While the motion to dismiss must therefore be overruled, yet, as there was color for it, we must inquire whether the questions on which jurisdiction depends are such as, in the language of our rule, (6), not to need further argument. We are of opinion that they are of that class. When Charles W. Colehour was adjudged a bankrupt, he does not appear to have held any interest in the lands now in controversy. The answer of Roby distinctly states that he, Charles W. Colehour, in 1876, for a sufficient and valuable consideration, conveyed all his interest to W. H. Colehour, and had no interest in said lands at the date of his petition in bankruptcy, filed in 1878. The decree is evidently based, so far as Charles W. Colehour is concerned, upon the deed to him by William H. Colehour, executed in 1879, although the respective interests of the parties were established with reference to the declaration of trust made in October, 1873. There is consequently no ground upon which to rest the contention that Charles W. Colehour had any interest or right in the lands that passed to his assignee in bankruptcy.
Equally without force is the contention that the adjudication of Roby to be a bankrupt, followed by his conveyance to his assignee in bankruptcy and his purchase from such assignee, had any effect upon the rights of William H. Colehour or Charles W. Colehour. The respective interests of
Roby and the Colehours in the lands at the date of Roby's bankruptcy could have been determined in a suit or proceeding to which they and Roby's assignee in bankruptcy were parties, so that the purchaser at the assignee's sale would have acquired a title discharged from any claim upon them by either of the Colehours. But it does not appear that any such was brought, or that the conflicting interests of the parties were determined as between them, or either of them, and Roby's assignee in bankruptcy. Roby's claim is that his purchase of the lands from his assignee in bankruptcy, the legal title to which was in him, of record, discharged him from all obligation to recognize any claim, upon the part of either of the Colehours, arising out of the relations existing between them and him prior to his bankruptcy. If at the time of filing his petition in bankruptcy, he was bound by his relations to the Colehours, although holding the legal title, to account to them for their portions of the lands, as defined in any previous declaration of trust to which he was a party, or to which he assented, or by which he was bound, he was not discharged from that obligation by merely purchasing the lands from his assignee in bankruptcy. It does not appear that any issue was framed and determined in the bankruptcy court as between him or his assignee and the Colehours. The conveyance to his assignee passed to the latter only such interest as he in fact had, and when he bought from the assignee, he purchased only such as he could rightfully have conveyed originally to his assignee. If, before he went into bankruptcy, the Colehours had any interest in the lands which they could assert as between themselves and him, he could not, by simply purchasing it from his assignee, acquire an absolute title, freed from their claim. We are of opinion that the proceedings in bankruptcy against Roby, and the purchase from his assignee did not defeat the claims now asserted by the Colehours in these lands, and which were recognized by the decree below.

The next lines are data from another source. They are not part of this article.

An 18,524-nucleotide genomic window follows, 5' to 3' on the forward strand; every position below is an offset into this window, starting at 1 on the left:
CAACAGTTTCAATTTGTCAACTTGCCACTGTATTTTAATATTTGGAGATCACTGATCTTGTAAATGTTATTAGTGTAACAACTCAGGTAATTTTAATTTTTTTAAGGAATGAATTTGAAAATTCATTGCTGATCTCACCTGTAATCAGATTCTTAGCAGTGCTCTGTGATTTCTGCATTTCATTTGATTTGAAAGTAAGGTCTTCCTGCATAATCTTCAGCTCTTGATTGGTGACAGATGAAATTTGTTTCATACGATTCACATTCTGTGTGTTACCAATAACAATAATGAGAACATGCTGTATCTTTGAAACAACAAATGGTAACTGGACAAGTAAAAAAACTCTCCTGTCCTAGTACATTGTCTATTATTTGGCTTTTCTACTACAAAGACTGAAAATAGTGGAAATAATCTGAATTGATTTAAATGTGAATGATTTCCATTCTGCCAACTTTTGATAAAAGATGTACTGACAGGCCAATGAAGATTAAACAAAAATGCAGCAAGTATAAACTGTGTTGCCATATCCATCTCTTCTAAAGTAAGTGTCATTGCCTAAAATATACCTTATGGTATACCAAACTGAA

Whether such relations in fact existed between the Colehours and Roby as prevented him, consistently with those relations, from purchasing the lands for himself -- in other
words, whether he was the attorney of the Colehours when he acquired the legal title -- or whether, upon principles of equity, Roby should be deemed to have acquired the title for them and himself, subject to the declaration of trust referred to in the pleadings and decree, are not questions of a federal nature. The decree below in respect to those matters is not subject to reexamination by this Court. The federal questions having been decided correctly, and those questions being such as not to need any further argument beyond that presented in the briefs of counsel, the decree in each of the cases must be